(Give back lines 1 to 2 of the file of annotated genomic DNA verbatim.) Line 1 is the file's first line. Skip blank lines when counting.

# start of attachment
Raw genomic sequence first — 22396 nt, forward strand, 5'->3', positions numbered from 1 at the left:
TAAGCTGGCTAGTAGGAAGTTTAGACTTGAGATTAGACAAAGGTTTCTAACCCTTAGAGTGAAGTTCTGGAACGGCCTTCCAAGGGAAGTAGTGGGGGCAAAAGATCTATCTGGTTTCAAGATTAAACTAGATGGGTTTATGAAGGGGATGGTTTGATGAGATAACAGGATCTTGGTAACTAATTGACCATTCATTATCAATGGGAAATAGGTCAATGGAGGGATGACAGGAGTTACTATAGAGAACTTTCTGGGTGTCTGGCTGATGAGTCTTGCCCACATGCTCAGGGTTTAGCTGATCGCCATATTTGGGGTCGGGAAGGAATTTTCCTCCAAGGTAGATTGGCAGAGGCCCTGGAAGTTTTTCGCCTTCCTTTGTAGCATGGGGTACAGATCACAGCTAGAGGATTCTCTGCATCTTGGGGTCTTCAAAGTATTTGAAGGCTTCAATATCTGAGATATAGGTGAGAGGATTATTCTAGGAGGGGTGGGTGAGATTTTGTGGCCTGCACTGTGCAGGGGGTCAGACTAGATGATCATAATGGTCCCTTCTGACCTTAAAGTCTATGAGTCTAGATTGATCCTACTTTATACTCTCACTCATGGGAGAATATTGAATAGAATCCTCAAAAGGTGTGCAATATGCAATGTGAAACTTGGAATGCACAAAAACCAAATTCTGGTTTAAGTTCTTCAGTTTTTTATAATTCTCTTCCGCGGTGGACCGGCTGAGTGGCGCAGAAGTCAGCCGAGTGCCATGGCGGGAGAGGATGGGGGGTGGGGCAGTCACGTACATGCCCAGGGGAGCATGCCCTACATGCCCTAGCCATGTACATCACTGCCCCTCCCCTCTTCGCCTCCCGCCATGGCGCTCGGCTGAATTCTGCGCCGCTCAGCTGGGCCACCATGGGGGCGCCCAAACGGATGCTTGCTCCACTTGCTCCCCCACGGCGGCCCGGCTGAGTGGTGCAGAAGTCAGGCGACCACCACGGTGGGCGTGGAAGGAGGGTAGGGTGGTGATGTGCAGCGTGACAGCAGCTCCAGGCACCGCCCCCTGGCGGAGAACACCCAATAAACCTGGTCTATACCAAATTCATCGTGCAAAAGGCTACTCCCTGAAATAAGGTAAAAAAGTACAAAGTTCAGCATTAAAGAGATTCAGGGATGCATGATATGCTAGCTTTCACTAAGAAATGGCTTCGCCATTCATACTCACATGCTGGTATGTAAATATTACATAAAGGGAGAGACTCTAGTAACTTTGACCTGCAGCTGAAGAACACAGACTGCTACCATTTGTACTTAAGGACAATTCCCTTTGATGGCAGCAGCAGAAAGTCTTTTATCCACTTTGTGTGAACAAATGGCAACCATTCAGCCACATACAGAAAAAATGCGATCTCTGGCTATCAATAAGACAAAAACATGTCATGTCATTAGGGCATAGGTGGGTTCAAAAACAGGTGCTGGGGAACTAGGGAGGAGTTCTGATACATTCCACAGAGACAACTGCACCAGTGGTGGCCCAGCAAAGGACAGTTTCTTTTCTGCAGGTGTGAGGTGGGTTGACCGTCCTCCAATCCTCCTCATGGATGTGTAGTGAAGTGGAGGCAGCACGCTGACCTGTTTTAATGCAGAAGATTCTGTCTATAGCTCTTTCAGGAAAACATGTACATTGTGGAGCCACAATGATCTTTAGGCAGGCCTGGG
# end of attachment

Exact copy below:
Raw genomic sequence first — 22396 nt, forward strand, 5'->3', positions numbered from 1 at the left:
TAAGCTGGCTAGTAGGAAGTTTAGACTTGAGATTAGACAAAGGTTTCTAACCCTTAGAGTGAAGTTCTGGAACGGCCTTCCAAGGGAAGTAGTGGGGGCAAAAGATCTATCTGGTTTCAAGATTAAACTAGATGGGTTTATGAAGGGGATGGTTTGATGAGATAACAGGATCTTGGTAACTAATTGACCATTCATTATCAATGGGAAATAGGTCAATGGAGGGATGACAGGAGTTACTATAGAGAACTTTCTGGGTGTCTGGCTGATGAGTCTTGCCCACATGCTCAGGGTTTAGCTGATCGCCATATTTGGGGTCGGGAAGGAATTTTCCTCCAAGGTAGATTGGCAGAGGCCCTGGAAGTTTTTCGCCTTCCTTTGTAGCATGGGGTACAGATCACAGCTAGAGGATTCTCTGCATCTTGGGGTCTTCAAAGTATTTGAAGGCTTCAATATCTGAGATATAGGTGAGAGGATTATTCTAGGAGGGGTGGGTGAGATTTTGTGGCCTGCACTGTGCAGGGGGTCAGACTAGATGATCATAATGGTCCCTTCTGACCTTAAAGTCTATGAGTCTAGATTGATCCTACTTTATACTCTCACTCATGGGAGAATATTGAATAGAATCCTCAAAAGGTGTGCAATATGCAATGTGAAACTTGGAATGCACAAAAACCAAATTCTGGTTTAAGTTCTTCAGTTTTTTATAATTCTCTTCCGCGGTGGACCGGCTGAGTGGCGCAGAAGTCAGCCGAGTGCCATGGCGGGAGAGGATGGGGGGTGGGGCAGTCACGTACATGCCCAGGGGAGCATGCCCTACATGCCCTAGCCATGTACATCACTGCCCCTCCCCTCTTCGCCTCCCGCCATGGCGCTCGGCTGAATTCTGCGCCGCTCAGCTGGGCCACCATGGGGGCGCCCAAACGGATGCTTGCTCCACTTGCTCCCCCACGGCGGCCCGGCTGAGTGGTGCAGAAGTCAGGCGACCACCACGGTGGGCGTGGAAGGAGGGTAGGGTGGTGATGTGCAGCGTGACAGCAGCTCCAGGCACCGCCCCCTGGCGGAGAACACCCAATAAACCTGGTCTATACCAAATTCATCGTGCAAAAGGCTACTCCCTGAAATAAGGTAAAAAAGTACAAAGTTCAGCATTAAAGAGATTCAGGGATGCATGATATGCTAGCTTTCACTAAGAAATGGCTTCGCCATTCATACTCACATGCTGGTATGTAAATATTACATAAAGGGAGAGACTCTAGTAACTTTGACCTGCAGCTGAAGAACACAGACTGCTACCATTTGTACTTAAGGACAATTCCCTTTGATGGCAGCAGCAGAAAGTCTTTTATCCACTTTGTGTGAACAAATGGCAACCATTCAGCCACATACAGAAAAAATGCGATCTCTGGCTATCAATAAGACAAAAACATGTCATGTCATTAGGGCATAGGTGGGTTCAAAAACAGGTGCTGGGGAACTAGGGAGGAGTTCTGATACATTCCACAGAGACAACTGCACCAGTGGTGGCCCAGCAAAGGACAGTTTCTTTTCTGCAGGTGTGAGGTGGGTTGACCGTCCTCCAATCCTCCTCATGGATGTGTAGTGAAGTGGAGGCAGCACGCTGACCTGTTTTAATGCAGAAGATTCTGTCTATAGCTCTTTCAGGAAAACATGTACATTGTGGAGCCACAATGATCTTTAGGCAGGCCTGGG